Following retirement from active duty, Vice Adm. Burkhalter operated a consulting firm, Burkhalter Associates, with contracts with the Department of Defense and the CIA. He also served as Board Chairman of SteelCloud, a technology and security company, until his retirement in 2012. In 2013, he received the Distinguished Submariner Award from the Naval Submarine League. He was also active in supporting U.S. Naval Academy alumni and athletic activities. His second wife of 44 years, since passed, was the widow of a Navy Officer who died in a submarine mishap.

Vice Admiral Al Burkhalter left and extraordinary legacy of service, sacrifice and exceptional leadership, described as a “tremendous submariner,” “one of the all time greats,” and “a fine man, kind, gentle and strong” by other senior Navy flag officers who held him in the greatest respect. He was a trailblazer in the early days of nuclear-powered submarines, navigating Sea Dragon to the North Pole (no easy feat) and other audacious submarine special operations that cannot be described here. He was undoubtedly a great submarine officer, but he had special talent and found a unique calling in the intersection between submarine operations and intelligence collection. His role in the development and execution of an extraordinarily successful intelligence collection operation that had major impact on the favorable outcome of the Cold War (and in avoiding several nuclear weapon “close calls” during the hair-trigger days of the peak of the Cold War) was profound. The impact of this program also cannot be fully appreciated here. At the culmination of his career, his steady hand and keen insight made a big difference during the tumultuous period for the National Intelligence Community in the early 1980’s. At the time, the Director of the Central Intelligence Agency was also dual-hatted as the Director of Central Intelligence (a role now performed by the separate Director of National Intelligence) responsible for the mission and budget coordination amongst all the National and Service intelligence organizations, but with inadequate authority to do so; Vice Adm. Burkhalter had the difficult task on behalf of the DCI of trying to ride herd on Agencies that didn’t want to be herded. His implementation of President Reagan’s Executive Order 12333 had huge effect on bringing order amongst the Intelligence Agencies that with some amendments continues to this day. He also overcame immense challenges in “The Year of the Spy – 1985” in taking steps to counter the grave damage done by traitors to the U.S. Vice Adm. Burkhalter’s legacy of humane but highly effective leadership continues to this day in the Naval and National Intelligence Communities, and our national security is far better for his efforts.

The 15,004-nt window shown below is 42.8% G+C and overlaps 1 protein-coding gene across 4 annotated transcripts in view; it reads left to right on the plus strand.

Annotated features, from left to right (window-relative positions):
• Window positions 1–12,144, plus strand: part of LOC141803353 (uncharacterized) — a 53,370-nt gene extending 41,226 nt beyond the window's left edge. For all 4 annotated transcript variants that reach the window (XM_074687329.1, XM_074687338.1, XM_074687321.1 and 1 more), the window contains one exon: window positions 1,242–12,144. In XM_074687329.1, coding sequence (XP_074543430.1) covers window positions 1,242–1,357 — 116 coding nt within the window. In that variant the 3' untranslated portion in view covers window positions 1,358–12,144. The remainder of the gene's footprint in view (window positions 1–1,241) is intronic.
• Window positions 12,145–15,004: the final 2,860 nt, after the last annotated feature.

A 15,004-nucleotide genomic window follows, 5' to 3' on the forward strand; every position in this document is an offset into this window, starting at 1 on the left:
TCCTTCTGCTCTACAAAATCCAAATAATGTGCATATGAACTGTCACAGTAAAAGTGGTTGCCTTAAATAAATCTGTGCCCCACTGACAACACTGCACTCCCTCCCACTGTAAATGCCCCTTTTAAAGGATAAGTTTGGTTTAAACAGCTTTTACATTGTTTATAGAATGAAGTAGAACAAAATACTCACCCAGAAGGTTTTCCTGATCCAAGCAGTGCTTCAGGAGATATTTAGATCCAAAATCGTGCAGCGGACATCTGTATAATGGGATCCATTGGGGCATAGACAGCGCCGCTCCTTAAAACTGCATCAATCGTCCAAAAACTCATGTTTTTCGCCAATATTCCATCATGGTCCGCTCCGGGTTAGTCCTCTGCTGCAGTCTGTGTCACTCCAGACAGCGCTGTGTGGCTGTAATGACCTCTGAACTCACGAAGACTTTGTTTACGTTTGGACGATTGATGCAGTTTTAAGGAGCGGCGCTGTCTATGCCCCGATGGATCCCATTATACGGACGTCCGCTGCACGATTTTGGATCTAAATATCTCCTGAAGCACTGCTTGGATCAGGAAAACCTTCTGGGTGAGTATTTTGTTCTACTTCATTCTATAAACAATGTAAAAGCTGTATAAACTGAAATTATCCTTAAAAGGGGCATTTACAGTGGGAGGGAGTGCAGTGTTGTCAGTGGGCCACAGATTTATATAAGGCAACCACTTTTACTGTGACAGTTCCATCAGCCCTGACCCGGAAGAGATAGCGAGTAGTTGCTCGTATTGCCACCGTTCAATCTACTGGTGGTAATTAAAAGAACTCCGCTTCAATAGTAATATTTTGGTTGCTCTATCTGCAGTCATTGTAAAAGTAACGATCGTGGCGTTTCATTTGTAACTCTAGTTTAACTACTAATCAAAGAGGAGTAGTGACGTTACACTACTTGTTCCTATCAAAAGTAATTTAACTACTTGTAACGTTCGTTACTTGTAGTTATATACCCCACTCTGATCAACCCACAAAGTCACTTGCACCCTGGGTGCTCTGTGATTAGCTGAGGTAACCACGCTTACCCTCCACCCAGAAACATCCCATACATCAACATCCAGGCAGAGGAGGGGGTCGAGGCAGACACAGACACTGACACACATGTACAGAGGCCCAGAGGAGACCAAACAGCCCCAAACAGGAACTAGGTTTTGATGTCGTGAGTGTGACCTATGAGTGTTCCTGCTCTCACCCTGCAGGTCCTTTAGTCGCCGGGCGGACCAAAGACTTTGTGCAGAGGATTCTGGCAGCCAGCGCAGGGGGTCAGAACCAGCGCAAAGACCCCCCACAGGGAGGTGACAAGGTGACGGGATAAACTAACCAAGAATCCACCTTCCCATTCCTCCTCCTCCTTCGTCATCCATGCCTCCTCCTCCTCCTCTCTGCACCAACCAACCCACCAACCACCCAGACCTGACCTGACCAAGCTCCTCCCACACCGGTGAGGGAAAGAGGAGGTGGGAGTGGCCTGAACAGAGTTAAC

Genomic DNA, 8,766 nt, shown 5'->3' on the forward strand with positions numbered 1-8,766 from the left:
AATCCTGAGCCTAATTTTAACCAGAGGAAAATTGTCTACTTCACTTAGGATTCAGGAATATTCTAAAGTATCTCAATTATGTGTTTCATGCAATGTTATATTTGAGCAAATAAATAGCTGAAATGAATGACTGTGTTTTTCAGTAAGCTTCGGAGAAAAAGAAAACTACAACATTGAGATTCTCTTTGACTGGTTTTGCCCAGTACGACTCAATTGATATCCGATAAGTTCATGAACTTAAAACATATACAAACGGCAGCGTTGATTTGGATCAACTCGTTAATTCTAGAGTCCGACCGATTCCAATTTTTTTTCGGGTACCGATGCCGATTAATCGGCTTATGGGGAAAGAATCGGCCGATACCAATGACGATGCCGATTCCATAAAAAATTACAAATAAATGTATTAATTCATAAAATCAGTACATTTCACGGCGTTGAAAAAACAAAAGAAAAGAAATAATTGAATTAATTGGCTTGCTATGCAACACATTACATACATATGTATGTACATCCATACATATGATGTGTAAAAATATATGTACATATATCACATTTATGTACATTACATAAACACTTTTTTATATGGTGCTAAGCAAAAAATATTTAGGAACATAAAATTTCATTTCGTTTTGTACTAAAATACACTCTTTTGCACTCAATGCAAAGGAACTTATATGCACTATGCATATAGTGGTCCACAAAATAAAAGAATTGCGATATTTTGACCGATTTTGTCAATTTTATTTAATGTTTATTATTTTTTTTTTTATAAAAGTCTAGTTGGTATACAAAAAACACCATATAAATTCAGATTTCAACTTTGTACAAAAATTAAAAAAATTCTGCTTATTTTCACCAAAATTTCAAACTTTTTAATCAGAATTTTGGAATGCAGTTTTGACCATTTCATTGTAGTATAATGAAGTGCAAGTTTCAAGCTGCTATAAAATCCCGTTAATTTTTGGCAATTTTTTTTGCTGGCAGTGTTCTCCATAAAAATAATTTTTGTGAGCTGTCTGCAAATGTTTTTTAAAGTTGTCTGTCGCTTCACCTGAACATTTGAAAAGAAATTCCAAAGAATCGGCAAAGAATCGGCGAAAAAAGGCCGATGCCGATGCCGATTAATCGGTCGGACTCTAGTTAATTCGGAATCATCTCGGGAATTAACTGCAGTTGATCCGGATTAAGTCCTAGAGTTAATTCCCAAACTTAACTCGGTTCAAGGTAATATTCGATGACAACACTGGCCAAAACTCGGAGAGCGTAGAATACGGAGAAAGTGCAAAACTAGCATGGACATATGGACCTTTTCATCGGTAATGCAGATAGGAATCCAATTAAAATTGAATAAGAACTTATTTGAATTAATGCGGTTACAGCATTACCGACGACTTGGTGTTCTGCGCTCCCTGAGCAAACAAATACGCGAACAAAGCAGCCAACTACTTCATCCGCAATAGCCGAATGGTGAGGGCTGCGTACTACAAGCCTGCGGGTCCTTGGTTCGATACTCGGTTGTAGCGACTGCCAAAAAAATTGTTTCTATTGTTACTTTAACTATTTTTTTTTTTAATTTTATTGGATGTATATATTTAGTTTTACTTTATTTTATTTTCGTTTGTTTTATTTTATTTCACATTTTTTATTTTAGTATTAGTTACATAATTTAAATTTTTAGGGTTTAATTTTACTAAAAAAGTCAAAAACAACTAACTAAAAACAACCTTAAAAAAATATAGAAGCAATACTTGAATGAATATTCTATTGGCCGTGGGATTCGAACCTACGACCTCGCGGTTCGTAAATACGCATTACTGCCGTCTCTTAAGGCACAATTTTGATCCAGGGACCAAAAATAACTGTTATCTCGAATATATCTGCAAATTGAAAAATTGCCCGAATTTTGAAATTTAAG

Rest in Peace Admiral Burkhalter.